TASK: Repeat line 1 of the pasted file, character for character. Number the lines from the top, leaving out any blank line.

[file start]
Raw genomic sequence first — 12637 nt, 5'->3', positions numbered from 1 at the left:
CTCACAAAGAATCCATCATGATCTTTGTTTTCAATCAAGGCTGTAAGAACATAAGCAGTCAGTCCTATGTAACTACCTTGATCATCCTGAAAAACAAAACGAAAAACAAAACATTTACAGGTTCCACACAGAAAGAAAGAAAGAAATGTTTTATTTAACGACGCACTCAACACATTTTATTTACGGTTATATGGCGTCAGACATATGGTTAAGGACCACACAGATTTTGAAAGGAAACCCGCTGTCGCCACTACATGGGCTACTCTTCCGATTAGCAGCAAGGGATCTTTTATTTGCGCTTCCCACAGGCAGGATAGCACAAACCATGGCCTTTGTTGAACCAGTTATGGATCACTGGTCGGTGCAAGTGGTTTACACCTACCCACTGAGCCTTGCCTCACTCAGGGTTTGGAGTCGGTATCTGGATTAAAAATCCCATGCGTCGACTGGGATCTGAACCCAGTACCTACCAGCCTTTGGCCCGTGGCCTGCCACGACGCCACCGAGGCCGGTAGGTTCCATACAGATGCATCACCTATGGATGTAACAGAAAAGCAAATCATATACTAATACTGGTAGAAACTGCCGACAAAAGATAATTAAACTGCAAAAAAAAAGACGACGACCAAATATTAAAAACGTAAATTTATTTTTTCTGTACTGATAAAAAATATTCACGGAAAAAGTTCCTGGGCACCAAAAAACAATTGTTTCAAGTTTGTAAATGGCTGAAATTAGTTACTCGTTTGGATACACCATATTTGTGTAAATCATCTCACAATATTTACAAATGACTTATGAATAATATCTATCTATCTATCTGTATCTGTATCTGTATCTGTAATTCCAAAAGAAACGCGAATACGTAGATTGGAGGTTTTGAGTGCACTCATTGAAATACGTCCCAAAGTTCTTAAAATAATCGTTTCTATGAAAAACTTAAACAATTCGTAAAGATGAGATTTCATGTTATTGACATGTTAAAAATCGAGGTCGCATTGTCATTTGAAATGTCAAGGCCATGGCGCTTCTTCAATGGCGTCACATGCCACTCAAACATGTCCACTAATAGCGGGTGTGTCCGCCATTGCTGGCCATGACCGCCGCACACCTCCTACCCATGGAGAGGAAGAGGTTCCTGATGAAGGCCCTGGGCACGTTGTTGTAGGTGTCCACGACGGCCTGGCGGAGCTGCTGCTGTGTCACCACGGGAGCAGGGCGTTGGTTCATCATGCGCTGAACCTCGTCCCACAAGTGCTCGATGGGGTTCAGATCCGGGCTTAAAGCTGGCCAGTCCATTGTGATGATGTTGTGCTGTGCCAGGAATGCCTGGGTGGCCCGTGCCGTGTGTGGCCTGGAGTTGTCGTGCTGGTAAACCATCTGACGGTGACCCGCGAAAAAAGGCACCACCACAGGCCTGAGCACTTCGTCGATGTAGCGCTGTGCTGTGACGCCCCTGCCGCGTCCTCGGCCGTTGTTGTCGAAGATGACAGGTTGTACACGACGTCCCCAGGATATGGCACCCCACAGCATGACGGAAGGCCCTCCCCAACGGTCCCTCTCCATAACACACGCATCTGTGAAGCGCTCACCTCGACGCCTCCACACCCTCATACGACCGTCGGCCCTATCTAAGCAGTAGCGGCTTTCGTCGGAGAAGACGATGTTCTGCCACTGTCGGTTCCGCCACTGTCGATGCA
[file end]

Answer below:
Raw genomic sequence first — 12637 nt, 5'->3', positions numbered from 1 at the left: